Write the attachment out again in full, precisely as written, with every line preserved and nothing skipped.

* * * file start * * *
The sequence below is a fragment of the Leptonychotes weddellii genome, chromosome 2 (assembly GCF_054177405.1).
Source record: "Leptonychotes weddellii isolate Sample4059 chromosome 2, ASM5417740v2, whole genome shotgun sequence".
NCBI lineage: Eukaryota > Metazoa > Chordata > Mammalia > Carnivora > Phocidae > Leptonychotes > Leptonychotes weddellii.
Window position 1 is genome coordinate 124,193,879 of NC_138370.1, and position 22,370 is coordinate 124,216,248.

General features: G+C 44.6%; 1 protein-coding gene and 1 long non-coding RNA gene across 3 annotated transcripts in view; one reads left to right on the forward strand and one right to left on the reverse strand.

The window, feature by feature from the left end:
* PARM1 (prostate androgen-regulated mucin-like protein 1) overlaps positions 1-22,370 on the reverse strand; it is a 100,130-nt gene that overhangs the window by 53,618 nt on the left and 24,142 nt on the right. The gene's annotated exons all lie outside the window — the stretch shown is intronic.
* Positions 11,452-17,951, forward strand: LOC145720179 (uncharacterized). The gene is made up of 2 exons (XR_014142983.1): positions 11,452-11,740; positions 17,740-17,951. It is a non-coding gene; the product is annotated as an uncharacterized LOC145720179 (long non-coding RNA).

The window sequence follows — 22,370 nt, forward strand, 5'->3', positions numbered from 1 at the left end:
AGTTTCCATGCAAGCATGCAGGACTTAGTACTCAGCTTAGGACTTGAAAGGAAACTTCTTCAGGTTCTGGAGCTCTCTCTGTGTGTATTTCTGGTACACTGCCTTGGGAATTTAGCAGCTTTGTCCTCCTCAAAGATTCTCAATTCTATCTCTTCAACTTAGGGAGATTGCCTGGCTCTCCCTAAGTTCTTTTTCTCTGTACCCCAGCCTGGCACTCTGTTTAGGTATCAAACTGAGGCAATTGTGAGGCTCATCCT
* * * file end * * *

The sequence below is a fragment of the Leptonychotes weddellii genome, chromosome 2 (assembly GCF_054177405.1).
Source record: "Leptonychotes weddellii isolate Sample4059 chromosome 2, ASM5417740v2, whole genome shotgun sequence".
NCBI lineage: Eukaryota > Metazoa > Chordata > Mammalia > Carnivora > Phocidae > Leptonychotes > Leptonychotes weddellii.
Window position 1 is genome coordinate 124,193,879 of NC_138370.1, and position 22,370 is coordinate 124,216,248.

General features: G+C 44.6%; 1 protein-coding gene and 1 long non-coding RNA gene across 3 annotated transcripts in view; one reads left to right on the forward strand and one right to left on the reverse strand.

The window, feature by feature from the left end:
* PARM1 (prostate androgen-regulated mucin-like protein 1) overlaps positions 1-22,370 on the reverse strand; it is a 100,130-nt gene that overhangs the window by 53,618 nt on the left and 24,142 nt on the right. The gene's annotated exons all lie outside the window — the stretch shown is intronic.
* Positions 11,452-17,951, forward strand: LOC145720179 (uncharacterized). The gene is made up of 2 exons (XR_014142983.1): positions 11,452-11,740; positions 17,740-17,951. It is a non-coding gene; the product is annotated as an uncharacterized LOC145720179 (long non-coding RNA).

The window sequence follows — 22,370 nt, forward strand, 5'->3', positions numbered from 1 at the left end:
AGTTTCCATGCAAGCATGCAGGACTTAGTACTCAGCTTAGGACTTGAAAGGAAACTTCTTCAGGTTCTGGAGCTCTCTCTGTGTGTATTTCTGGTACACTGCCTTGGGAATTTAGCAGCTTTGTCCTCCTCAAAGATTCTCAATTCTATCTCTTCAACTTAGGGAGATTGCCTGGCTCTCCCTAAGTTCTTTTTCTCTGTACCCCAGCCTGGCACTCTGTTTAGGTATCAAACTGAGGCAATTGTGAGGCTCATCCT